May 2024.
I am currently engaged in a project challenging public attitudes to rough sleeping and homelessness with the Society of St James. Also researching how portraiture can be used as a tool in breaking cyclical narratives of negative entrenched, internalised ideas of self-worth and boost self-esteem particularly in difficult areas of mental ill-health, drug and alcohol dependency. I shall be updating this page with new paintings in the comings months. 

The paintings below are of Alan fully entrenched for over 30 years has now been housed. Originally from London he came to Portsmouth around eight years ago. The portrait is one of three paintings that were completed as part of post lockdown project and exhibited at Portsmouth Museum and Art Gallery as part of Portsmouth Revisited exhibition 2022.

Alan: oil on canvas.
Alan: oil on canvas.
Alan: oil on canvas.


This is an ongoing mini-project based on carers and their stories of looking after loved ones. The care system is coming under more and more strain as we live longer and end of life care becomes more and more complex in terms of medical care and quality of life.

Richard is Helen’s dad and she his carer. These particular portraits came about through Helen finding out about the project and inviting me to meet Richard - also an artist. During the sittings the open and candid conversations about life and death were refreshing and joyful.

Father and daughter, Richard & Helen: oil on canvas.
Richard: oil on canvas.
Richard: oil on canvas.


We Don't Need Culture is a project based in and around the Portsmouth area in association with Portsmouth City Council and Arts Council England with the aim to expose working arts practice to local people using portraiture as a tool for a re-examination of the word ‘culture', and to examine the difference between the ideals and reality of social structures that culture represents. Targeted at local people who connect the word culture with elitist connotations, the project delivers new perspectives through portrait painting exhibited in freely accessable areas such as community centres.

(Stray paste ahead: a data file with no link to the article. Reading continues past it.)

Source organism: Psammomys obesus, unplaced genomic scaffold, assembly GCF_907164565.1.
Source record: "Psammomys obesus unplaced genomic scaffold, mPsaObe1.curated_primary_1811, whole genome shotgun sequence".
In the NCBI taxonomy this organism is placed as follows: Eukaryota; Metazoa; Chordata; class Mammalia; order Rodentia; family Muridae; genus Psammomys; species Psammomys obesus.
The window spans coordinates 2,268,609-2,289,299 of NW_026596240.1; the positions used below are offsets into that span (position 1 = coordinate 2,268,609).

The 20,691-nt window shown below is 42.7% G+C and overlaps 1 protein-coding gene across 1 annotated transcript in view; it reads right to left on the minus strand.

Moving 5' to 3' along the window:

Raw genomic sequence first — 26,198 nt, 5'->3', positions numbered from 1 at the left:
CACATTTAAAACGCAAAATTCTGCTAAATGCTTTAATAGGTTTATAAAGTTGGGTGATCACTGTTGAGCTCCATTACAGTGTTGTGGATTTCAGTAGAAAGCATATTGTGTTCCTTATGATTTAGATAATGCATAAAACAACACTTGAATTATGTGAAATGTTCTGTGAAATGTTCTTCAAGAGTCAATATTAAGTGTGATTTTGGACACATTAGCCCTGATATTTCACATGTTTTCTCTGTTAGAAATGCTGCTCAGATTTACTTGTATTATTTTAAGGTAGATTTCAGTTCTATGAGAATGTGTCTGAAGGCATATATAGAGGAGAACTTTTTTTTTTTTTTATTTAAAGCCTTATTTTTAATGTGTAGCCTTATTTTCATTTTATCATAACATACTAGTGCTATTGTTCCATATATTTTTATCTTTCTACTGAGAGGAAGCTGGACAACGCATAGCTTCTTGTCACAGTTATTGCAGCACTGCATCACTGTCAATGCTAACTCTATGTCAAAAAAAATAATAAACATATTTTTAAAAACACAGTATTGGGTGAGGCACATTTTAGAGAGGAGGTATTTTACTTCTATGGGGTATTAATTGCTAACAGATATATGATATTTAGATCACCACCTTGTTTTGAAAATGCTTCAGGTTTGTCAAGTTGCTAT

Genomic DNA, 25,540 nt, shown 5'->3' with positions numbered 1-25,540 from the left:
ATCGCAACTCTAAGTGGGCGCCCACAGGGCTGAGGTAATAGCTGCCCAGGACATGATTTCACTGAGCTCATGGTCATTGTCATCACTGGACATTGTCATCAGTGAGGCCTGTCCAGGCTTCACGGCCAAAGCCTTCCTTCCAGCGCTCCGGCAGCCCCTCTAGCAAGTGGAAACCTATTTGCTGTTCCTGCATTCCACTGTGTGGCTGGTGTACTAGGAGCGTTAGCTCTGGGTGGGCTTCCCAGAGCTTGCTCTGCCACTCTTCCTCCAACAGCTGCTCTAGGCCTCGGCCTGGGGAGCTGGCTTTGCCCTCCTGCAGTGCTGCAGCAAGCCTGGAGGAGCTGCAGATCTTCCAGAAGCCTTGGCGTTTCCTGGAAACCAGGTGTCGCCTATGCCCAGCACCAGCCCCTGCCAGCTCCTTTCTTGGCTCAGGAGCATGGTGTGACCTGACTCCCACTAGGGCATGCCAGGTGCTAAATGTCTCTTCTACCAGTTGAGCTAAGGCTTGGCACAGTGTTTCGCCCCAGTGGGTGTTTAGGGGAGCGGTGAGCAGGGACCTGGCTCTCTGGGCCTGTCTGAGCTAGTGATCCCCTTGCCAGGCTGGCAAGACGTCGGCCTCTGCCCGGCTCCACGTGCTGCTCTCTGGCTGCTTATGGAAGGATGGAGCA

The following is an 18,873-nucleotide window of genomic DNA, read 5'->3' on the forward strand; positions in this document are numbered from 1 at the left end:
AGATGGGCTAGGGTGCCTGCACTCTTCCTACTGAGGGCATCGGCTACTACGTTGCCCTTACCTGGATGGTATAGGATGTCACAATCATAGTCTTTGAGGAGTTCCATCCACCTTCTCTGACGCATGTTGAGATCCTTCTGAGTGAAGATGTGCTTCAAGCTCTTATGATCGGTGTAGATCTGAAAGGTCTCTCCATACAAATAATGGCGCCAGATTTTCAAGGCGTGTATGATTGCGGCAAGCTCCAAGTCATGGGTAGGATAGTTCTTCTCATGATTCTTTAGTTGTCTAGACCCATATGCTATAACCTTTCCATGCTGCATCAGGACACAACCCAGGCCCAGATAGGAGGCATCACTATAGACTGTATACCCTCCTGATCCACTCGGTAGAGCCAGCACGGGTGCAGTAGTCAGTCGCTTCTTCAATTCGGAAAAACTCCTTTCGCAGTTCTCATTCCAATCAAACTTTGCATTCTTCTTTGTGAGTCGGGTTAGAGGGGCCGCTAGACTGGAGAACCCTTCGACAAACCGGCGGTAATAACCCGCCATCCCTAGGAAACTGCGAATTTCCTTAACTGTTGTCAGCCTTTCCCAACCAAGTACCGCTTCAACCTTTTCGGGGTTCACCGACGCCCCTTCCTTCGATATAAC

The newly build Somerstown Central Hub back in 2015 was ideal for exhibition space which I filled with portraits of local people which I'm still maintain to this day.

Somerstown Central Hub, Portsmouth.
Somerstown Central Hub, Portsmouth.
Somerstown Central Hub, Portsmouth.

This is the Art Invisable gang.


Raki with his painting.

Ellie with her painting.


Sam with his painting.

Rene and Jess.


Brian with his painting.


Three years later I did the same In Paulsgrove. I converted an old butchers shop into a working studio and art gallery. The kids would knock of school and come in to look at some art always with the question "Will you paint me? And I would alway reply, "That's why I'm here". The resulting works are now hanging in Paulsgrove Comminty Centre.

Interior of the Paulsgrove studio/gallery.

Popping in after school.

Popping in after school.

Paulsgrove Community Centre.

Interior of the Paulsgrove studio/gallery.

Popping in after school.

A painting from a visit to the boxing club.

Paulsgrove Community Centre.